Keyboard: Logitech K120 Wired Standard Keyboard ($9.15 @ B&H)

Standard keyboard. I'm not a big proponent of "gaming" keyboards, I'd rather spend the money on a good mouse.

Speakers: Cyber Acoustics CA-3090 10W 2.1ch Speakers ($25.53 @ Amazon)

Decent speakers with a subwoofer...not garbage but not top of the line either, you can change this if speakers are important to you.

Total: $1489.55

Prices include shipping, taxes, and discounts when available

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#5 Posted by PatVB (363 posts) -

@mb: This is perfect! Thanks, duder!

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#6 Posted by deactivated-58ca104190dca (324 posts) -

Everyone has their own preferences, personally I'd go for an Asus motherboard over an MSI one, two smaller SSDs as you need a lot less space for windows & then have the other for the games you constantly play, a GTX770 for less gaming hassles, two monitors is a must these days, gaming keyboards are great & studio monitors are so much better than pc speakers though they cost a lot more too.

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#7 Edited by teaoverlord (591 posts) -

@hone_mcbone: People always recommend nvidia cards, but I've never really had any hassles with AMD cards.

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#8 Posted by Corevi (6795 posts) -

Yeah I'd go with an Nvidia card like the 770 twin frozr, most games hate to work with radeon cards.

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#9 Posted by Shaka999 (550 posts) -

@patvb: Since you made a PC parts thread would you mind if I asked some questions? I'm in a very similar situation and I dunno how the mods would feel if another topic popped up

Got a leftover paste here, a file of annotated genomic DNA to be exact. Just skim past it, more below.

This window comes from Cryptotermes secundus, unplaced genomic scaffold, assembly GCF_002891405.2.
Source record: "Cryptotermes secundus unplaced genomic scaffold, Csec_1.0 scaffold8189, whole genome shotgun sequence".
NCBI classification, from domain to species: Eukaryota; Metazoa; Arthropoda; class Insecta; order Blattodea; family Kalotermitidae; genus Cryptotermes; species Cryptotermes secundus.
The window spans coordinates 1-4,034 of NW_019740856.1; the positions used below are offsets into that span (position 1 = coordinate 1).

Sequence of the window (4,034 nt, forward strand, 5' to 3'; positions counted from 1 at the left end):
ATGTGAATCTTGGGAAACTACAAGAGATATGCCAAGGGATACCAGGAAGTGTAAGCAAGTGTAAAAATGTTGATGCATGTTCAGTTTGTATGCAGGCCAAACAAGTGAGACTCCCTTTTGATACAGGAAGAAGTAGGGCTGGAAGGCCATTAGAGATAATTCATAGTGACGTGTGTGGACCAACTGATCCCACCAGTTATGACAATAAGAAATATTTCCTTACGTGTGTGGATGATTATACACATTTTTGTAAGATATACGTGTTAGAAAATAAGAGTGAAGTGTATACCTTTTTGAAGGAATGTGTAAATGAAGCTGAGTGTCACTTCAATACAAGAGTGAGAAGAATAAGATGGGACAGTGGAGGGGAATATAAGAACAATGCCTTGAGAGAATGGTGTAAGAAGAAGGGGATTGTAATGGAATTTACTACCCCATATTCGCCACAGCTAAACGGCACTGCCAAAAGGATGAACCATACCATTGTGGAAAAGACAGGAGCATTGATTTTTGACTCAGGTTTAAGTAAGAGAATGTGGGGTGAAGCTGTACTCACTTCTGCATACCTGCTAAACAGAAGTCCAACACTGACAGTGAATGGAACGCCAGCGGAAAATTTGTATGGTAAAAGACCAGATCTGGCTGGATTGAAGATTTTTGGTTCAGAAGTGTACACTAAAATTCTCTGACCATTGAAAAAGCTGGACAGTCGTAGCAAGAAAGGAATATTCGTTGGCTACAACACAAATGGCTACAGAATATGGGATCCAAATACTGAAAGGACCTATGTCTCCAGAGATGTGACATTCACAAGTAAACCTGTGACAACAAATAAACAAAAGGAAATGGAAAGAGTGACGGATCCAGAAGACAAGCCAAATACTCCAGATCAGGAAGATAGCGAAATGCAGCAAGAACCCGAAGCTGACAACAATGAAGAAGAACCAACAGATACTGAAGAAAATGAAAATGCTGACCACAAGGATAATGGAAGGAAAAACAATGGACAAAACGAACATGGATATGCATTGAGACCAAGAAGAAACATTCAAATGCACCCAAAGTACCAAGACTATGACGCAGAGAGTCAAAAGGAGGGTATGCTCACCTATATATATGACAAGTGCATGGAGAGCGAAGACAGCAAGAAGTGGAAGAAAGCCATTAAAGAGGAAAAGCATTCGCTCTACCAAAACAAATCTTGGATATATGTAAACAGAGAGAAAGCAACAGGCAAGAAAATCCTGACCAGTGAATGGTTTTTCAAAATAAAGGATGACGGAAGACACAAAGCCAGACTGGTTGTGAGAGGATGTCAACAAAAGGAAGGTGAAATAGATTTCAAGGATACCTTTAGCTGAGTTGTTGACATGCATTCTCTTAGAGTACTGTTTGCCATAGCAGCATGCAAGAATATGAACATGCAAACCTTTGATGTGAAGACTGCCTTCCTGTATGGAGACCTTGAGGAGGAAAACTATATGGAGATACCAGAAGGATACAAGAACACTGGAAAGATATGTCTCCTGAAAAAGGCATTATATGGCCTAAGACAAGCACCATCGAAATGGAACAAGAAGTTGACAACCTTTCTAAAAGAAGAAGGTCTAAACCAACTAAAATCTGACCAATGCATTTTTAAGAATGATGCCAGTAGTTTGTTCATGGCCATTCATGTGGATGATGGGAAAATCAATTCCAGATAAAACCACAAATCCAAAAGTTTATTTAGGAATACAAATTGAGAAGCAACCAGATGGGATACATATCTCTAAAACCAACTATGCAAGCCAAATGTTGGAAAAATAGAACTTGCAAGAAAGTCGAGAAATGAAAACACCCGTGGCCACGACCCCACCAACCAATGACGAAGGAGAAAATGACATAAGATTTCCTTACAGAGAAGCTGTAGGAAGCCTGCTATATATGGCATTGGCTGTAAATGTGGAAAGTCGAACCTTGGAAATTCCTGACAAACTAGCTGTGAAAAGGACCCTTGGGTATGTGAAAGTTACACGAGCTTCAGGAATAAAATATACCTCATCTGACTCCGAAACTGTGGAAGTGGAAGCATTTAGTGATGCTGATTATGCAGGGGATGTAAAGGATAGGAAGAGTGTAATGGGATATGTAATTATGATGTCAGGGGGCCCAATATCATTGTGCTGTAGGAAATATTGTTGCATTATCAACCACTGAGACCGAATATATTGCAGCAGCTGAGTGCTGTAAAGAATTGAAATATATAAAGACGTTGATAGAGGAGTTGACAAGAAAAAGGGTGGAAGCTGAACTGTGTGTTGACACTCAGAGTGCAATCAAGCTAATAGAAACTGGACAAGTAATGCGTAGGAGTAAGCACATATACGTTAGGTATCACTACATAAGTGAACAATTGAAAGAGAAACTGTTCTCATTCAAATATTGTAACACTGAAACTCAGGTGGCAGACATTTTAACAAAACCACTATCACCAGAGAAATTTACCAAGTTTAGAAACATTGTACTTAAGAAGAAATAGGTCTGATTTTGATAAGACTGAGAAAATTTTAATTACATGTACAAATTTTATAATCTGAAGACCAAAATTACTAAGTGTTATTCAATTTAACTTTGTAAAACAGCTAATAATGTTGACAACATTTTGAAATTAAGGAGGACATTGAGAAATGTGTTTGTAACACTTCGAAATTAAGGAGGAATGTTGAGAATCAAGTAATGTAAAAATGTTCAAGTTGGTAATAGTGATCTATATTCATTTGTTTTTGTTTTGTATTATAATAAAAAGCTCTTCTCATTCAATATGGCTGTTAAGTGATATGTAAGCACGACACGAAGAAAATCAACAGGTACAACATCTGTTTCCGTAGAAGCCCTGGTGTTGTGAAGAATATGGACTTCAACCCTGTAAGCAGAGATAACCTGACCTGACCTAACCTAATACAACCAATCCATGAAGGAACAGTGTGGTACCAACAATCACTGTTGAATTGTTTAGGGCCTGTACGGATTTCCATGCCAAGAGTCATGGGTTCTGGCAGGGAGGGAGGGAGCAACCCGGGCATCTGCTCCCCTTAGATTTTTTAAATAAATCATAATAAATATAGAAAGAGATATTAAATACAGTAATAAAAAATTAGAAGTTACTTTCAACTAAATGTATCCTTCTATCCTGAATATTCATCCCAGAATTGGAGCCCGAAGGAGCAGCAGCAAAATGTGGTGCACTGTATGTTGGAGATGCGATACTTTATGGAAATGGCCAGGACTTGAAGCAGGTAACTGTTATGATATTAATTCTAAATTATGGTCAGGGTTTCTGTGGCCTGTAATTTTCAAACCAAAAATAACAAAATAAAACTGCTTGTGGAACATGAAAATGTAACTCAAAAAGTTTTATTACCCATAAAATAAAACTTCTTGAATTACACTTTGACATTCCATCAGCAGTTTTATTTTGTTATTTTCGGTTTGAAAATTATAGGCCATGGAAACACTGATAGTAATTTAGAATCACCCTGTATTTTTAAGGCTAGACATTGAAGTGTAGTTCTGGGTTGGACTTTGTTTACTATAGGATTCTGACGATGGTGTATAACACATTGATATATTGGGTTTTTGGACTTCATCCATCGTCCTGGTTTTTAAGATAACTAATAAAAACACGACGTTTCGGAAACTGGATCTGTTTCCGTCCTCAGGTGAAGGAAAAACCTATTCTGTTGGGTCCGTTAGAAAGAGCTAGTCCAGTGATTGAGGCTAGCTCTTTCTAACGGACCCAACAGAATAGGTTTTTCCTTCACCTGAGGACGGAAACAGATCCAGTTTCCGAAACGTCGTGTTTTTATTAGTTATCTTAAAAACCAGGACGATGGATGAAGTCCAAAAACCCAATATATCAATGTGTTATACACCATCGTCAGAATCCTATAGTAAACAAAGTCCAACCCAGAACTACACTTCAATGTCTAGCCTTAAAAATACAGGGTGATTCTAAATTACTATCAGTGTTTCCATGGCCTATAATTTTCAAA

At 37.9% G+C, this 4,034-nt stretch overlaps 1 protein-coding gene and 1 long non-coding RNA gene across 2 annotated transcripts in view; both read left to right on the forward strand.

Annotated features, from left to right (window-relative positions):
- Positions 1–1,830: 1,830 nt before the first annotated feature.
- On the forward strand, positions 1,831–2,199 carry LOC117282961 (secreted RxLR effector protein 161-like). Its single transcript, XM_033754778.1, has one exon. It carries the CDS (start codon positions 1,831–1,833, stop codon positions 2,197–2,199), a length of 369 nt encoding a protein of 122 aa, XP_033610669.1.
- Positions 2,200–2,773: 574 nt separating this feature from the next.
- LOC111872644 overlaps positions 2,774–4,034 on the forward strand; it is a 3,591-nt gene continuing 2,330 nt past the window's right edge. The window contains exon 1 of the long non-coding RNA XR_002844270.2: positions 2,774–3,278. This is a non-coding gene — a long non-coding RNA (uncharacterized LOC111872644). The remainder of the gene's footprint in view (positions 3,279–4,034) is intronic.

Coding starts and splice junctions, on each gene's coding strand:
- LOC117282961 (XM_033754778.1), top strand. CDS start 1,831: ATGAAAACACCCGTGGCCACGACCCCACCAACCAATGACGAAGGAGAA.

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#10 Posted by Mike (17288 posts) -

@shaka999: You can create a new topic, dude. In cases like this it's not as if the same answers apply to everyone, and since there is nearly an infinite number of parts combinations it doesn't make sense to have everyone use the same topic for different questions. Just put it in the PC platform board.

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#11 Posted by Shaka999 (550 posts) -

@mb: Awesome, thanks!

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#12 Posted by FinalDasa (3057 posts) -

I have these links bookmarked for the one day I build mine, hopefully they help.

Link 1.

Link 2.

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#13 Posted by MonkeyKing1969 (6228 posts) -

Everyone has their own preferences, personally I'd go for an Asus motherboard over an MSI one, two smaller SSDs as you need a lot less space for windows & then have the other for the games you constantly play, a GTX770 for less gaming hassles, two monitors is a must these days, gaming keyboards are great & studio monitors are so much better than pc speakers though they cost a lot more too.

Yeah, I agree. I'd would go with Asus unless I'm building something cheap...because except their color scheme Asus makes good boards and have nice bios tools. I don't have first hand experience with ASRock or Gigabtye, but they seem like good boards as well.

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#14 Posted by Mic_D (17 posts) -

So i thought it best to re-use this thread as the OP basically describes my situation.